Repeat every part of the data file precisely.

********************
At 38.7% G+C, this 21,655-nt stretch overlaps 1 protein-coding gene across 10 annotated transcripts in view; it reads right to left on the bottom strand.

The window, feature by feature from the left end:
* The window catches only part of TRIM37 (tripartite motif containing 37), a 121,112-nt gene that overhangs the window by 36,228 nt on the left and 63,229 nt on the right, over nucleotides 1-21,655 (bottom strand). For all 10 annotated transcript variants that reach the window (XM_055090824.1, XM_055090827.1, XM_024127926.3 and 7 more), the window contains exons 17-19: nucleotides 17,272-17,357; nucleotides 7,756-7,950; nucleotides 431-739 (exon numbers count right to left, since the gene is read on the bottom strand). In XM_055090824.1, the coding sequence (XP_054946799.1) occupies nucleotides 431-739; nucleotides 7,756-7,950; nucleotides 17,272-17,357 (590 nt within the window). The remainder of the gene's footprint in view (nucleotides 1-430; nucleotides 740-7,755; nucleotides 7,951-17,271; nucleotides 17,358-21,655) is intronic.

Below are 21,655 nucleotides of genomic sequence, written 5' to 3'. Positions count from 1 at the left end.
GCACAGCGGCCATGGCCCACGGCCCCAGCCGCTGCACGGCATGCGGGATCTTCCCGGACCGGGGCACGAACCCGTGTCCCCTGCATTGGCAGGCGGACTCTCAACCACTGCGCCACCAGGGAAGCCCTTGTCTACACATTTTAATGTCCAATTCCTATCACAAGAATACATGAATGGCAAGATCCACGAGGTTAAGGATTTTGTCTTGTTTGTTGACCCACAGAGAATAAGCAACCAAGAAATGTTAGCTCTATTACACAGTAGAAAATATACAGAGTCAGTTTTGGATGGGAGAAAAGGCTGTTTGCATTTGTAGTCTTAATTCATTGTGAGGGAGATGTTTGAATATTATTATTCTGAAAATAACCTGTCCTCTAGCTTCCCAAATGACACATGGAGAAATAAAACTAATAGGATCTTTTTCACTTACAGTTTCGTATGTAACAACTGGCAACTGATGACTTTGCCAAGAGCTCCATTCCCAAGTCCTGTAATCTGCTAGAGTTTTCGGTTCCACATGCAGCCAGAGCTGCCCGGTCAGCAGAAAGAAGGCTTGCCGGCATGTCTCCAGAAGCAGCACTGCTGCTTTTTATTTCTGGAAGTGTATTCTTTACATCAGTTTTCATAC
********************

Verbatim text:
At 38.7% G+C, this 21,655-nt stretch overlaps 1 protein-coding gene across 10 annotated transcripts in view; it reads right to left on the bottom strand.

The window, feature by feature from the left end:
* The window catches only part of TRIM37 (tripartite motif containing 37), a 121,112-nt gene that overhangs the window by 36,228 nt on the left and 63,229 nt on the right, over nucleotides 1-21,655 (bottom strand). For all 10 annotated transcript variants that reach the window (XM_055090824.1, XM_055090827.1, XM_024127926.3 and 7 more), the window contains exons 17-19: nucleotides 17,272-17,357; nucleotides 7,756-7,950; nucleotides 431-739 (exon numbers count right to left, since the gene is read on the bottom strand). In XM_055090824.1, the coding sequence (XP_054946799.1) occupies nucleotides 431-739; nucleotides 7,756-7,950; nucleotides 17,272-17,357 (590 nt within the window). The remainder of the gene's footprint in view (nucleotides 1-430; nucleotides 740-7,755; nucleotides 7,951-17,271; nucleotides 17,358-21,655) is intronic.

Below are 21,655 nucleotides of genomic sequence, written 5' to 3'. Positions count from 1 at the left end.
GCACAGCGGCCATGGCCCACGGCCCCAGCCGCTGCACGGCATGCGGGATCTTCCCGGACCGGGGCACGAACCCGTGTCCCCTGCATTGGCAGGCGGACTCTCAACCACTGCGCCACCAGGGAAGCCCTTGTCTACACATTTTAATGTCCAATTCCTATCACAAGAATACATGAATGGCAAGATCCACGAGGTTAAGGATTTTGTCTTGTTTGTTGACCCACAGAGAATAAGCAACCAAGAAATGTTAGCTCTATTACACAGTAGAAAATATACAGAGTCAGTTTTGGATGGGAGAAAAGGCTGTTTGCATTTGTAGTCTTAATTCATTGTGAGGGAGATGTTTGAATATTATTATTCTGAAAATAACCTGTCCTCTAGCTTCCCAAATGACACATGGAGAAATAAAACTAATAGGATCTTTTTCACTTACAGTTTCGTATGTAACAACTGGCAACTGATGACTTTGCCAAGAGCTCCATTCCCAAGTCCTGTAATCTGCTAGAGTTTTCGGTTCCACATGCAGCCAGAGCTGCCCGGTCAGCAGAAAGAAGGCTTGCCGGCATGTCTCCAGAAGCAGCACTGCTGCTTTTTATTTCTGGAAGTGTATTCTTTACATCAGTTTTCATAC